I recently wrote an article titled the First Mountain Railroad in the World  where I used Google Earth to trace the route of the Boston & Albany across the Berkshires from Chester to Pittsfield, Massachusetts allowing me to accurately trace the twists and turns of this railroad that was built in the 1840s. The coordinates for Chester, MA are: 42­­o 16’ 45.22” N 72o 58’ 43.18” W.

Great Pyramid of Chephren at Great Pyramids of Giza, Cairo, Egypt Photographic Poster Print by Cindy Miller Hopkins, 36x48Integrating Google Earth allows you to examine existing archaeological sites in full color like the Great Pyramids at Giza in Egypt. The Great Pyramid of Cheops can be seen at: 29o 58’ 33.74” N 31o 07’ 50.67” E that puts the cursor right at the pyramid’s pinnacle. By observing the shadows on the pyramid you can even determine the time of day the photo was taken. In this case the shadows indicate the exposure was made at about noon on the first day of summer. The shaded area is on the north face of the pyramid. The small blue squares are of the different photos of the site that have been uploaded. See if you can find the Sphinx in these aerial photographs, it is there.

Rome is an archaeologist’s paradise because there are so many archaeological treasures to be seen. Two of them are Capitoline Hill located at: 41o 53’ 34.22” N 12o 28’ 59.93 E and the Colosseum at: 51o 53’ 22.77 N 12o 29’ 30.29” W.

Google Earth has many features that are useful in archaeology along with other disciplines, the first of which is the ability to look down upon a site from above giving us the ability to see things that are not often seen from the ground. Among these many things are both present and future archaeological sites. Many of these sites are at present unknown, but by the use of aerial imagery they become apparent. There are many clues visible from the air causing these sites to stand out from the background. It is possible to make out the traces of old foundations or roads where future archaeological digs could take place. Some of the most obvious signs are stressed vegetation or sudden changes in the ground cover that are almost always sites requiring further examination.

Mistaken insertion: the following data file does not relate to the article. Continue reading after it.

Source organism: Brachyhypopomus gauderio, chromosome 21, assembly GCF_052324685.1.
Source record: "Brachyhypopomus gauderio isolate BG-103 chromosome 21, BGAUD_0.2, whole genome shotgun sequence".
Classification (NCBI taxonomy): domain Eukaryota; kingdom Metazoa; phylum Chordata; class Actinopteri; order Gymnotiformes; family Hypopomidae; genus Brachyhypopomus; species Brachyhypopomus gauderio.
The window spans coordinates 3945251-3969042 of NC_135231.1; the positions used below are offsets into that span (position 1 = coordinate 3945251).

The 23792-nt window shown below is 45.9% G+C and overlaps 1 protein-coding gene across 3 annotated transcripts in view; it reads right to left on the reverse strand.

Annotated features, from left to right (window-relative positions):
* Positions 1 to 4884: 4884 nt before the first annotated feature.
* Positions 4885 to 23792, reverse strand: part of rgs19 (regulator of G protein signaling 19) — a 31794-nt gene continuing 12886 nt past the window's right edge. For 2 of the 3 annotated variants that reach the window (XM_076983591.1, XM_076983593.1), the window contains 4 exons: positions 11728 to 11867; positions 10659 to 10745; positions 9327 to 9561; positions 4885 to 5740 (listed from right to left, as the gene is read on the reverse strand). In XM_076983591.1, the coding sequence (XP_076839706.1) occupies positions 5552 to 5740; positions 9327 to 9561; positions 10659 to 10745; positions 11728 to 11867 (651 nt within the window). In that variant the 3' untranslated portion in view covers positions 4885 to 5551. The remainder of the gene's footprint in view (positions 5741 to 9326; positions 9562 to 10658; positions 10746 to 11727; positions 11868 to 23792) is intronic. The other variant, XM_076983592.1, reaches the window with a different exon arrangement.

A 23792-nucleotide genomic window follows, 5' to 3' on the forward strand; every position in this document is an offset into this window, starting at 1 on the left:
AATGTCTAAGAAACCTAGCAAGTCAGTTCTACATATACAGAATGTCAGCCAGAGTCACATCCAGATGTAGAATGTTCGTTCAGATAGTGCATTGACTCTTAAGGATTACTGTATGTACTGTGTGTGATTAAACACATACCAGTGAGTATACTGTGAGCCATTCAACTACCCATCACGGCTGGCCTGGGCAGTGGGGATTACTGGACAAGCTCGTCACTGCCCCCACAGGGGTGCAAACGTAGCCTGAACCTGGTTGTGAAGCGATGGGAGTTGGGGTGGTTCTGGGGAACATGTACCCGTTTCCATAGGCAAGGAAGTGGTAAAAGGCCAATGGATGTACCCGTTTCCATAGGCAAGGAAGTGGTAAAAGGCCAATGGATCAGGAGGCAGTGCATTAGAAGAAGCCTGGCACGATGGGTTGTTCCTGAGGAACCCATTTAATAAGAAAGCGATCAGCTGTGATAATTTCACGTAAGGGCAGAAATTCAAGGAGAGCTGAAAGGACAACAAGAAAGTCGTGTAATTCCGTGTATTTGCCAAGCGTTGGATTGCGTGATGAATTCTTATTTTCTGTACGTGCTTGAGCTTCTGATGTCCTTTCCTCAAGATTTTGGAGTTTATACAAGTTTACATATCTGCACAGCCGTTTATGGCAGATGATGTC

It is not the purpose of this article to queue a full explanation of the things that are possible with Google Earth or photo interpretation, rather this article is intended to only act as an introduction to the subject. A great deal has been written on the subject already, and there are even associations that cover the discipline for those who are interested. One of these societies is the American Society of Photogrammetry and Remote Sensing (ASPRS),  where you can learn a great deal about the subject of not only aerial images, but also the field of remote sensing.

Author Bio

John Carter is a geologist that paid his way through college as a commercial helicopter pilot in the NY Metro area. He has had extensive experience as a prospector, and operated an environmental consulting firm specializing in environmental site assessments and is certified by the State of Connecticut as an Environmental Analyst III. In his early life he worked as an experimental machinist on aircraft and electronic parts before receiving his degree as a geologist.